Category Archives: Development

Suburban Geography and Transit Modes

A post on Let’s Go LA from last year, about different suburban development patterns in different regions of the US, praises Los Angeles’s suburbs for having an arterial grid that allows some density and permits frequent bus service. The Northeast, … Continue reading

Posted in Development, Regional Rail, Transportation, Urban Transit, Urbanism | 98 Comments

More on Vancouver’s Obsession With Filling Buses (Hoisted from Comments)

Via Human Transit, I learn that Translink has a bus service performance summary with an infographic on PDF-page 16 contrasting high- and low-performing routes. As usual, Translink claims that the high-performing routes have strong anchors at their ends as one … Continue reading

Posted in Development, Transportation, Urban Transit, Urbanism, Vancouver | 20 Comments

The Problem with Anchoring

A major idea due to Jarrett Walker, adopted with gusto by Vancouver’s Translink, is that transit should be anchored at both ends. That is, transit lines should have busy destinations at both ends, and should strive to reorient development such … Continue reading

Posted in Development, New York, Transportation, Urban Design, Urban Transit, Urbanism, Vancouver | 36 Comments

Transit and Place

There is a large class of transit supporters who think that every right-of-way that can be used for transit should be preserved for this purpose, even if it is not very useful. A few overzealous railfans on the message boards … Continue reading

Posted in Development, New York, Transportation, Urban Transit, Urbanism | 53 Comments

Pedestrian Observations from New Haven

I don’t normally pedestrian-observe cities that I’ve been to so many times, and New Haven is the US city I’ve spent the most time in other than the two I’ve lived in. But my last visit, in which I looked … Continue reading

Posted in Development, Pedestrian Observations, Urban Design, Urbanism | 25 Comments

Destination Centralization

It’s by now a commonplace that jobs are more centralized than residences, in terms of CBD concentration. But what I think is worse-known is that destinations in general are incredibly centralized, both across and within metro areas. In other words, … Continue reading

Posted in Development, High-Speed Rail, Transportation, Urbanism | 48 Comments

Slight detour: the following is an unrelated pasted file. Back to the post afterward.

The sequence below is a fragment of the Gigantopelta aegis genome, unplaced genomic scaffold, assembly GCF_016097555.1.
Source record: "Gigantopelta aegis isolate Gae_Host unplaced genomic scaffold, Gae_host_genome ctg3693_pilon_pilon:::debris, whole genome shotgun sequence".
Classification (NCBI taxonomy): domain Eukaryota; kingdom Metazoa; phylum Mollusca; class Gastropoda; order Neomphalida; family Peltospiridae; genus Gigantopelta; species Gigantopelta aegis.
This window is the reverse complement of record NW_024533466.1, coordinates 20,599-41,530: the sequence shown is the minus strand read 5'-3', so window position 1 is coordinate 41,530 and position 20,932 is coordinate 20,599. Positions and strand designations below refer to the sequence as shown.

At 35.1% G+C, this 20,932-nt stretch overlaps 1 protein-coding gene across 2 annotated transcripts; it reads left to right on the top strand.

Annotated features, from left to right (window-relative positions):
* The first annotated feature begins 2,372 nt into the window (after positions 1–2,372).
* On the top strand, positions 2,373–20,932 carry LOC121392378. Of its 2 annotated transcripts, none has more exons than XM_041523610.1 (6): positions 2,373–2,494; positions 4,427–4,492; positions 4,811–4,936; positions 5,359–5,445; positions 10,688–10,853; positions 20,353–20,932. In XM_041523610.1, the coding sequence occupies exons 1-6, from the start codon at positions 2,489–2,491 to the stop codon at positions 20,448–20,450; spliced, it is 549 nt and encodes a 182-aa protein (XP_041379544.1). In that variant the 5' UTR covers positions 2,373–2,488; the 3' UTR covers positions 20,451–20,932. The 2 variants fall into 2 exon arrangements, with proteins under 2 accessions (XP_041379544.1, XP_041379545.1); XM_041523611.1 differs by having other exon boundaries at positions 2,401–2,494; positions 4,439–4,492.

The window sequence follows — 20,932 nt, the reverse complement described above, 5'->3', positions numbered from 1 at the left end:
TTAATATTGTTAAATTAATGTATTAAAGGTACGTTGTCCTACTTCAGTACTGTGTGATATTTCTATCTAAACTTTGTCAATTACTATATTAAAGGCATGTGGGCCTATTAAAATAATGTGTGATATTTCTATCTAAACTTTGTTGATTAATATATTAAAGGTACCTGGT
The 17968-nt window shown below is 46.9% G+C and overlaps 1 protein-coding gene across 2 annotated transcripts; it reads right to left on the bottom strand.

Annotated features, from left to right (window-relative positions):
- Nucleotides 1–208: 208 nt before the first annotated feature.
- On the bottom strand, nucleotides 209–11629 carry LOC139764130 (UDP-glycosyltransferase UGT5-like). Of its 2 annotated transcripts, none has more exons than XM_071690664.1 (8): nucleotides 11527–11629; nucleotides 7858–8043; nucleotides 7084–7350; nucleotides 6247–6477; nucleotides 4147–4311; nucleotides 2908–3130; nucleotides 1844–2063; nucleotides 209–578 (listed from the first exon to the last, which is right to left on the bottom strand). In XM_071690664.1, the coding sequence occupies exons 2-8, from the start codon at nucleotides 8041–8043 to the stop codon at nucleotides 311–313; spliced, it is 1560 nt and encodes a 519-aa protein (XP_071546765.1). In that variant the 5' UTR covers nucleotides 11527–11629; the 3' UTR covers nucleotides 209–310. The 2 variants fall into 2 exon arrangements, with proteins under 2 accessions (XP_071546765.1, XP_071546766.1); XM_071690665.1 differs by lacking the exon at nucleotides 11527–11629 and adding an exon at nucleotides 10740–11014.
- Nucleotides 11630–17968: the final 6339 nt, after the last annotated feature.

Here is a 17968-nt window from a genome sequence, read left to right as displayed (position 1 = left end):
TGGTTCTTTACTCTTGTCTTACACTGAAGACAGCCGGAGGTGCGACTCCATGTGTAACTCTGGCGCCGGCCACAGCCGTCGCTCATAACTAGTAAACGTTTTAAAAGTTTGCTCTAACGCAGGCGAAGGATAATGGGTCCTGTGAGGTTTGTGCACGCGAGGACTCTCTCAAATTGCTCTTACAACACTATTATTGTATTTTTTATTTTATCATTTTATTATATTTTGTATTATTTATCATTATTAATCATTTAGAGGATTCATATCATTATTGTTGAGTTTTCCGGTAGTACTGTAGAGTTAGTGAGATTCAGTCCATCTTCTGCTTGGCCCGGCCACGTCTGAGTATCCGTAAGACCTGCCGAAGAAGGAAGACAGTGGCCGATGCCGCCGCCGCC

Transportation-Development Symbiosis

The RPA’s Regional Assembly has included the following idea submission: expand reverse-commuter rail service. The proposal calls for surveying city residents to look for the main available reverse-commuter markets, and for expanding reverse-peak service on the model of Metro-North. It … Continue reading

Posted in Development, Good Transit, New York, Providence, Regional Rail, Transportation, Urban Design, Urbanism | 36 Comments

Providence: The Quiet Revival

Rustwire’s recent article about Providence, and a less recent article on the Urbanophile, have made me think about Providence’s growth. The Urbanophile comes strongly on the side of the power of its coziness; Rustwire takes the opposite track, talking about … Continue reading

Posted in Development, Providence, Urban Design, Urbanism | 8 Comments

Macrodestinations and Microdestinations

In her book Dark Age Ahead, Jane Jacobs complains that freeways as built are good at getting people to macrodestinations (downtown) but not microdestinations (particular addresses within city center). In her example from Toronto, this is correct, but in general, … Continue reading

Posted in Cars, Development, Providence, Regional Rail, Transportation, Urban Design, Urban Transit, Urbanism | 29 Comments

Trip Chaining

Gendered Innovations’ charts of trip chaining and gender breakdown of public transit riders got me thinking about how different systems of transportation handle a mixture of short and long trips. Eric Jaffe at The Atlantic Cities reports this and suggests … Continue reading

Posted in Cars, Development, Good Transit, Transportation, Urban Design, Urban Transit, Urbanism | 16 Comments